Cleaner Air: An Unexpected Boost to Athletic Performance and Recovery

In our quest for healthier indoor spaces, the quality of the air we breathe takes center stage. AirBox is a leader in this endeavor, offering innovative solutions to enhance indoor air quality.

In athletics, nothing matters more than performance. Athletes, coaches, and athletic directors go to sometimes extreme lengths in pursuit of even the smallest performance gains, and organizations spare practically no expense on medical and therapy solutions to speed recovery.

But there’s one element most athletic departments overlook in these quests: indoor air quality.

The indoor air your athletes breathe every time they work out, practice, or perform in your athletic facilities could be holding them back.

Today we want to show you the hidden dangers of unsafe air, including the specific ways poor indoor air quality (IAQ) could be harming your athletes’ performance or hindering their recovery.

It’s our goal to help you help your student athletes—and the athletic programs they’re a part of. Here’s the case for why IAQ matters for your student athletes, plus why now is the right time to act and how AirBox can mitigate your IAQ issues.

(Hint: You can improve athletic performance and recovery with cleaner air!)


Understanding the Threats to Cleaner Air

Within any indoor space, a range of pollutants and particulates may collect in the air, especially in spaces with poor or no ventilation. Here’s a quick rundown:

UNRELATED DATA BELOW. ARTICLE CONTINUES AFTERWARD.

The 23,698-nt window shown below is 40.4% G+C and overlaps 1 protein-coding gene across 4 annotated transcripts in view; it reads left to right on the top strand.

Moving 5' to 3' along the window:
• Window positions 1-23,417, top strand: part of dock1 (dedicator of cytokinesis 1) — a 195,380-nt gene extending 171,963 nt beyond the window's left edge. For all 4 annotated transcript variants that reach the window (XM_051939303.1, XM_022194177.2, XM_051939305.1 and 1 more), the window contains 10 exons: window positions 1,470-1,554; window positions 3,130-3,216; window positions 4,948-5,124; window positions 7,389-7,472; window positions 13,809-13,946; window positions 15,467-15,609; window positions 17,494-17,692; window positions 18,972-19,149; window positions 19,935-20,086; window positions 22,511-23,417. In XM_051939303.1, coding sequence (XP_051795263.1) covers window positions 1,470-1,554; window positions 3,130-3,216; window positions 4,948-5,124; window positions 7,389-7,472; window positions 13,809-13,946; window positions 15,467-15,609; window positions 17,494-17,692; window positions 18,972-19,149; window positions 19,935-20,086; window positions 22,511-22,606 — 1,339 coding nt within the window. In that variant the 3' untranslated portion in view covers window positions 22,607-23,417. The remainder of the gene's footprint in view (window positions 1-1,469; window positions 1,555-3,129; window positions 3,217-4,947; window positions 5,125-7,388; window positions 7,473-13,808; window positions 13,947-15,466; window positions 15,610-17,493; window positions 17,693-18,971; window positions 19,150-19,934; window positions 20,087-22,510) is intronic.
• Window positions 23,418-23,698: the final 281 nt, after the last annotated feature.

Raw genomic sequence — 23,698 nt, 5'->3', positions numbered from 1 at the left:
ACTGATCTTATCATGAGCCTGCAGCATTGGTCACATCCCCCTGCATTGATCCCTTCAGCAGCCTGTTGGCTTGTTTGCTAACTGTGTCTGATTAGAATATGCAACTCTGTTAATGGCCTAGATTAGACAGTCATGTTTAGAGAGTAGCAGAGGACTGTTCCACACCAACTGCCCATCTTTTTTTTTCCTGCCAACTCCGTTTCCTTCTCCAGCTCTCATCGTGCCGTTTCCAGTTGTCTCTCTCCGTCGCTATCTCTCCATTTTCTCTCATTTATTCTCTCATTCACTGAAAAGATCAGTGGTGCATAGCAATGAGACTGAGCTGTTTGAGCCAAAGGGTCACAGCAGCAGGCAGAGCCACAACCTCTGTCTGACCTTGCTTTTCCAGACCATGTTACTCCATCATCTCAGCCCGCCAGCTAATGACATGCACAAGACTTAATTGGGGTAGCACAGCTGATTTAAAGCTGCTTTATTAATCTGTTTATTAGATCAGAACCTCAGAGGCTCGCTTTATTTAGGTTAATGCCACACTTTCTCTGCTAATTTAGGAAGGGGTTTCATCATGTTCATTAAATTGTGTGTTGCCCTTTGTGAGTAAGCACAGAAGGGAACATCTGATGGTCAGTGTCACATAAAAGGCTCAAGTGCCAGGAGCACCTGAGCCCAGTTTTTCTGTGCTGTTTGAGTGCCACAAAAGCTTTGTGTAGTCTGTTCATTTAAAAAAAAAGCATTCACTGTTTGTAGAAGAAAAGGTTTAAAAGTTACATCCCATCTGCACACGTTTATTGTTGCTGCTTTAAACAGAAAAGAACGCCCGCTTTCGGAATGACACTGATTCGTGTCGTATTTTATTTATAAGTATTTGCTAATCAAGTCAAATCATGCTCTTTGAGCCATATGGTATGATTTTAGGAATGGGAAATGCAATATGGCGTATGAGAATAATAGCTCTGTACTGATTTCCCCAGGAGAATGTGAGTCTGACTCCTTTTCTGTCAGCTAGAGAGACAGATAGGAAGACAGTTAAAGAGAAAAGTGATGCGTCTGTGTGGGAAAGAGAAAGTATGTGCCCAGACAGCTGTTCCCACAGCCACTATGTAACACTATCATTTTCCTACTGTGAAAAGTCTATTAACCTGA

• Particulate matter: A blanket category including dander, dust, mold particles, and anything else that can remain suspended in the air
  • Carbon monoxide: A potentially deadly gas, usually a byproduct of fuel-burning sources
  • Excessive CO2: While CO2 isn’t a pollutant, it can become concentrated in poorly ventilated spaces and is a sign of low air exchange
  • Volatile organic compounds (VOCs): A range of gaseous organic pollutants such as benzene, formaldehyde, and methylene chloride; commonly used in fragrances and cleaning products

Why does this matter? Because these pollutants can build up in indoor air (usually two to five times as high as outdoor air, per EPA studies) and can lead to a variety of problems. And high-performing athletes experience a clear negative impact on performance.


Why IAQ Matters for Athletes

There’s been plenty of research into the effects polluted air can have on athletes and other active individuals, and the results may surprise you.


Lowered cardiovascular performance

First, poor IAQ lowers cardiovascular performance, dampening overall physical performance and recovery. One study published in the International Journal of Preventive Medicine found that high levels of air pollution caused “a significant reduction in the performance at submaximal levels of physical exertion.” The study found a “significant decrease in mean VO2 max [how much oxygen the body can supply during exertion], red blood cell count, hemoglobin, hematocrit, and mean corpuscular volume” among the study participants who endured polluted air compared to those who didn’t.

Another study looked at performance within outdoor air pollution in heavily polluted areas in China, finding that pollution conditions like those of the 2014 Beijing Marathon added five minutes to the top-ten finishers’ times compared to healthy air quality, bumping up to 12 minutes for the average marathon runner (still a relatively fit profile). That’s a significant performance drop — and when we consider that IAQ tends to be exponentially worse than outdoors, the implications on performance in poor IAQ are significant.

Our Airbox scientists take these studies seriously and they are continually improving our product lines to produce the safest air by means of the most powerful technology.


Impaired cognitive performance